NationalIncontinence.com Suggests Performing Kegel Exercises to Treat Pelvic Floor Disorders (PFDs)

Ninety percent of Americans underestimate the high prevalence of pelvic floor disorders (PFDs), which include urinary incontinence, according to the PFD Alliance. NationalIncontinence.com suggests that both men and women perform kegel exercises to strengthen their pelvic floor muscles.

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StepFree Vaginal Weights

Women can use vaginal cones to help strengthen their pelvic floor muscles.

One of the most common non-surgical treatments for urinary incontinence is through pelvic floor strengthening exercises, also known as kegels.

Ashton, MD (PRWEB) October 04, 2012

Although pelvic floor disorders (PFDs) affect one in three women, 90 percent of Americans don’t realize its high prevalence, according to the PFD Alliance, an organization that aims to increase awareness of female pelvic floor disorders. NationalIncontinence.com’s President and Nurse Practitioner Renee Mercer comments on this statistic and how both women and men can strengthen their pelvic floor muscles without surgical treatment.

“It’s unfortunate that people are hesitant to mention their pelvic floor problems during their doctor’s appointment because they’re either embarrassed or think that it’s normal as they get older,” said Mercer, a nurse practitioner for over 30 years. “However, pelvic floor dysfunction in both men and women is treatable.”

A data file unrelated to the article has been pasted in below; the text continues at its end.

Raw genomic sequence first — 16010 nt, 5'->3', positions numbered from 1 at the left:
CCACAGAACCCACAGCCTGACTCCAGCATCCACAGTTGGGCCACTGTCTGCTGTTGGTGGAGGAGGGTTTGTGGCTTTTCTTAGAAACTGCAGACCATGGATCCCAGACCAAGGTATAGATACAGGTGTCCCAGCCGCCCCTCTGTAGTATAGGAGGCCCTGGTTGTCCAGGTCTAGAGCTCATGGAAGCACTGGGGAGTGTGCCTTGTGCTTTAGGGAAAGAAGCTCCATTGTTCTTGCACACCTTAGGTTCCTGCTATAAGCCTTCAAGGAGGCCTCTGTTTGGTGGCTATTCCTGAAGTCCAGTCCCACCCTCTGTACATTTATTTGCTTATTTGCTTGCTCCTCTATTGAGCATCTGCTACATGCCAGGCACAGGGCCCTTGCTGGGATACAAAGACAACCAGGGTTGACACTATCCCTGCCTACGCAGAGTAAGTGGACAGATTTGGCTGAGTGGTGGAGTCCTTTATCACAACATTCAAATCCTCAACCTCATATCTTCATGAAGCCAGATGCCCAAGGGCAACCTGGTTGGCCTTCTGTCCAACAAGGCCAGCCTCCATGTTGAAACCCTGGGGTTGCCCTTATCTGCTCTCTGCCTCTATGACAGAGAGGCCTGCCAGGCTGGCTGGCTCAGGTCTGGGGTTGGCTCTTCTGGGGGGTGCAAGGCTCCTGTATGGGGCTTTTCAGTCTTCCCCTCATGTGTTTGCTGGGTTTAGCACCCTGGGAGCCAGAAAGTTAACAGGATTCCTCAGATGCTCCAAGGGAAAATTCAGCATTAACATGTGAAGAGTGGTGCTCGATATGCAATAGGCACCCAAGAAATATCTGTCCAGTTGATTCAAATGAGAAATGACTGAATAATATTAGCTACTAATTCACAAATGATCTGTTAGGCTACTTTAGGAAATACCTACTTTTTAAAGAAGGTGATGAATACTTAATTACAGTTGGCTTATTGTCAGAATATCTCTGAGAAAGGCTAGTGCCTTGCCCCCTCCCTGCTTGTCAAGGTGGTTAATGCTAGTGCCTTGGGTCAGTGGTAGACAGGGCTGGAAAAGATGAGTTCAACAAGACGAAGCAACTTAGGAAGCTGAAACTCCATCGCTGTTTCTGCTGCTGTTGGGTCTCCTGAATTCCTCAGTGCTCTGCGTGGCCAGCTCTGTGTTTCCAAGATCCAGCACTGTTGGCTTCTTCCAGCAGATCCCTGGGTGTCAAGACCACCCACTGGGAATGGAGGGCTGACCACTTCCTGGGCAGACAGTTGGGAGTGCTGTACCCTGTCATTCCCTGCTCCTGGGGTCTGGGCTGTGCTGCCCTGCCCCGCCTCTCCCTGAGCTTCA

People who have a PFD usually have weak or tense pelvic floor muscles. Urinary incontinence, the inability to control one’s bladder, is one of the most common PFDs. Although incontinence and PFDs, in general, are more prevalent in women, men can also have bladder control problems, usually after undergoing prostate cancer surgery.

“Surgery for pelvic floor disorders should always be the last option. One of the most common non-surgical treatments for urinary incontinence is through pelvic floor strengthening exercises, also known as kegels,” Mercer said. “However, many people do these exercises wrong because they can’t find the right muscles. To do so, try stopping your urine midstream. These muscles are the ones used to perform kegel exercises.”

Once the correct muscles are located, Mercer suggests contracting and holding for at least three seconds and repeating this at least 10 times a row, three times a day. “A pelvic floor trainer can help guide you with different strengthening exercises. Women can also use kegel exercisers, such as vaginal weights, to help them build their pelvic floor muscles,” she added.

“People experiencing pelvic floor disorders are encouraged to seek medical help. Ask your doctor about other nonsurgical treatment options such as dietary changes,” Mercer said. “There’s no reason to suffer in silence.

About NationalIncontinence.com
National Incontinence provides products throughout the United States for people of all ages with bladder control problems. They have helped more than 100,000 patients with bladder issues. Their pediatric division, the Bedwetting Store, is now the largest distributor of pediatric enuresis products in the United States. National Incontinence is proud to serve the millions of families who seek information and practical solutions to bladder control problems and want the best products at the lowest prices.


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